One of my recently completed projects, this was another one of those "I need to make one of those!" projects spurred by Pinterest.
A simple project that could be done in about a day, it uses a recycled oatmeal container, scrapbook paper and an old candlestick holder.
I bought the candlestick at the dollar store and had the modpodge, glue and scrapbook paper needed to create this easy, functional and oh-so-sweet project.
Take a look at the instructions and I hope it will help you get on your way to organizing those headbands that just don't seem to have a home of thier own, until now!
On another note - Up-cycling rocks!
I'm going to be saving my oatmeal containers for Christmas, as they seem to make great storage containers. I'll probably give homemade treats in them, and decorate them with old book pages or old Christmas cards.
I also really like the sea-glass staining look that the candlestick holder has. Maybe I'll turn some of my saved mason jars into pretty vases, or give them away for hostess gifts filled with goodies.
Oh the possibilities are endless!
Please let me know what you do! =)
Step 1: Materials and Tools
For the "holder":
- clean, recycled oatmeal container
- modge podge
- sponge brush
- two (2) pieces of 12x12 scrapbook paper
- Optional decorations that could be used - children's artwork (if it's large enough), ribbon, fake or handmade flowers, or wrapping paper
For the "stand" (optional):
- clean candlestick holder
- modge podge or Elmer's glue (or equal)
- food coloring
- container to mix glue in
- E-6000 glue
- Optional: painters tape
- Optional: You could also spray paint the candlestick a coordinating color
- I also used a large washer on the bottom of the oatmeal container to balance it better over the candlestick - not sure if it's needed but I thought I'd mention it
My hope for you is that you use this Instructable to create your own unique headband holder.
I'd like to give a shout-out to the other possibility for a headband holder, made by craftydabbler here on Instructables. I didn't have a PVC pipe, so I used what I had instead.
Step 2: Decorate the Holder
I cleaned the oatmeal box by removing the top cover and gently tapped it on the counter.
I then used a dry paper towel to wipe up as many bits and chunks of loose oatmeal that might have been left over in the container.
Knowing that the paper was too long, I marked and cut the scrapbook paper to fit the the oatmeal container.
I initially placed a generous amount of modge podge on the container, as I didn't want to end up coating the outside of the paper when I was done. This also meant that I covered the back of the second sheet of cut paper as well as the back of the trim pieces of paper.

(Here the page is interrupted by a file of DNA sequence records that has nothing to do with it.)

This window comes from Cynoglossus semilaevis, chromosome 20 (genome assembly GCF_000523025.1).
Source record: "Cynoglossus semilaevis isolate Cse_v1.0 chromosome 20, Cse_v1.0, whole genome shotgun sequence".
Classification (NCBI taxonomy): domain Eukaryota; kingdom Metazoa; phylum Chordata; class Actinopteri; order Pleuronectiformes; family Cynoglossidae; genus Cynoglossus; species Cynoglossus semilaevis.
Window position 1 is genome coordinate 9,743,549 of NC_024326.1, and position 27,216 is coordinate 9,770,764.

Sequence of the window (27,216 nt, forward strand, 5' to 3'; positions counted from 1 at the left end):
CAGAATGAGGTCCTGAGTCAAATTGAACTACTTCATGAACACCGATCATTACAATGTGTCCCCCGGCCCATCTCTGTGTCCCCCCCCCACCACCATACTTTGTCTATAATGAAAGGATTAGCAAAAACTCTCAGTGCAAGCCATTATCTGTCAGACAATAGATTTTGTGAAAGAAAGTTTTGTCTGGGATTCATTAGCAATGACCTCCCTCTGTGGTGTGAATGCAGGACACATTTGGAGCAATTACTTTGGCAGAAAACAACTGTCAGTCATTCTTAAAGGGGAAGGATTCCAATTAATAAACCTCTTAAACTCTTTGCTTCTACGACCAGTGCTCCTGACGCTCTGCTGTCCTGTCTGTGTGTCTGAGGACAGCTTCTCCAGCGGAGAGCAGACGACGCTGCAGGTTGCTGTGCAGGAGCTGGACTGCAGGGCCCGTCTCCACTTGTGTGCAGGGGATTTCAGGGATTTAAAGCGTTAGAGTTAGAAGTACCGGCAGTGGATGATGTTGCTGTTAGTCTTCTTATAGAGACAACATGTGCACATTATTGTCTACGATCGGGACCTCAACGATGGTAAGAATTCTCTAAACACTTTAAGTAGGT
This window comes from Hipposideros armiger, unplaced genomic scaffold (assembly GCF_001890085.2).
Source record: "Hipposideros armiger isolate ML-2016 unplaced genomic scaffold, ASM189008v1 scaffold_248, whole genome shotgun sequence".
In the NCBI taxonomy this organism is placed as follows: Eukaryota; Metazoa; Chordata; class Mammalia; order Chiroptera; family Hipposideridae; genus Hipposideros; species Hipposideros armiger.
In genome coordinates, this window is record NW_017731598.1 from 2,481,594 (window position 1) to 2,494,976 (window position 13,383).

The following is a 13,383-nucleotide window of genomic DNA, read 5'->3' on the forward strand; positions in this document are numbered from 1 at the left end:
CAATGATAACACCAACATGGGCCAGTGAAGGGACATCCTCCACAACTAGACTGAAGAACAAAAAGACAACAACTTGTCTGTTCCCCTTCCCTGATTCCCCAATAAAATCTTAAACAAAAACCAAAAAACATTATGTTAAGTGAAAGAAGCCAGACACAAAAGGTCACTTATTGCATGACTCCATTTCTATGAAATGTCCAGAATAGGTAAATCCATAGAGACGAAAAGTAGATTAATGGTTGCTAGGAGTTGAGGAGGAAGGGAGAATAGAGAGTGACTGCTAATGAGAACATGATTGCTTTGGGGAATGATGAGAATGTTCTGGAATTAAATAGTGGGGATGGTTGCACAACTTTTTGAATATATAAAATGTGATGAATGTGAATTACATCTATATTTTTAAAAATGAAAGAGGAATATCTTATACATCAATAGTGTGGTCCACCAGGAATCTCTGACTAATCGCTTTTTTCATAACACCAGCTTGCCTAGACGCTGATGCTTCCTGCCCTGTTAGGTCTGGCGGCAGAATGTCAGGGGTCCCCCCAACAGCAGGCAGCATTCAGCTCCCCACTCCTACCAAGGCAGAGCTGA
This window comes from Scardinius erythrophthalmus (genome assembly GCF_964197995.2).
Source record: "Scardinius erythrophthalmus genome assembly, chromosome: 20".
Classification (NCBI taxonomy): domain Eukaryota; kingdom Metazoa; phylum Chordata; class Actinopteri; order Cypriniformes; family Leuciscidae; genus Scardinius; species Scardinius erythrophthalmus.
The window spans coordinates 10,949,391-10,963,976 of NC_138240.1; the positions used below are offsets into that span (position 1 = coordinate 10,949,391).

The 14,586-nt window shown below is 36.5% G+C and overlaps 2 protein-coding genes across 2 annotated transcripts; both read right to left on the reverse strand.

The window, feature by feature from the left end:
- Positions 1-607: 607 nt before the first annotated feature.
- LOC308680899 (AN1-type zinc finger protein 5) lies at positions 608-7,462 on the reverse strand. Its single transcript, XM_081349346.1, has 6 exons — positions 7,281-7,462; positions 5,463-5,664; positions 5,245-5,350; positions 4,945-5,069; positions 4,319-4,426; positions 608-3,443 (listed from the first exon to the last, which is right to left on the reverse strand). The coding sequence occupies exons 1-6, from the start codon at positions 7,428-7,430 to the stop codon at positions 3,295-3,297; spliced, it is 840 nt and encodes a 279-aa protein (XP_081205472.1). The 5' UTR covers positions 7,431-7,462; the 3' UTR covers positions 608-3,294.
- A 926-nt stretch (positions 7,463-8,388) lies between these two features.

If I had used ribbon as a trim, I probably would have used a glue gun to place it on.
The last thing I covered was the top, and I did that by measuring the lid on the remaining piece of paper. I used scissors to cut out the circle in the cap, and glued the scrapbook paper to the inside of the cap along the plastic edge.
If you didn't want to put the container on the candle stick, then you are done here!
I think the candlestick makes the container almost fancy, and what little girl doesn't like fancy? Well, mine does anyway.
Step 3: Decorate the Stand - Painting a Sea-glass Look
I used an older candle stick holder, one that had candle wax on it. In order to remove the candle wax, I placed the candle stick in the freezer for about 10-minutes. The wax pops right off, and what didn't pop off I scraped off using the end of a metal spoon.
I read about this fake sea-glass technique on Pinterest, and mixed up a batch to see if it worked myself.
After washing and drying the candlestick, I mixed the concoction of two (2) tablespoons of modge podge (or glue), one-half (1/2) a teaspoon of water, and about three drops of food coloring. A little bit of food coloring goes along way. I ended up adding a drop of purple coloring, which gave the glue-paint a slightly darker color.
I placed painters tape on the top rim of the candlestick, as I've had experience before where painted items do not stick well when glued. That's just me, and I'm not sure if this would be necessary.
I applied a generous amount of paint, coating the entire surface and making it evenly spread out over the flatter portions of the candlestick.
You can see the end result in the photos - a not-quite clear, but not entirely see-through effect, that mimics a sea-glass effect, without the powdery look.
I think I'll be using this technique for Christmas projects this year too!
Step 4: Put It All Together...
I had an old washer that I placed silver nail polish on so the rust wouldn't show. I can't be sure if the washer is really needed, but I wanted to be able to balance the oatmeal container over the candlestick, so putting something small and heavy on the bottom seemed logical to me.
I use E-6000 glue for many of my glass and ceramic projects, but I am sure that other glues would work as well.
After removing the painters tape, I applied a layer of E-6000 glue to the candlestick top and stuck it onto the bottom of the oatmeal container. I didn't really measure the center, just eye-balled it.
Next I glued the washer to the inside of the container, after feeling-around for the top of the candlestick holder through the bottom cardboard piece.
I noticed that the cardboard on the bottom of container seems flemsy, and I will be interested in how the stand holds-up to my daughters 'roughness' with things.
The glue recommends waiting at least 24-hours to dry, so we waited a day and placed her barrets inside the container, as well as the headbands around the dressed-up oatmeal box.
I think I will be adding some flowers to the top of the container in the future, but for now, it serves it purpose very well, and we all know where her headbands are.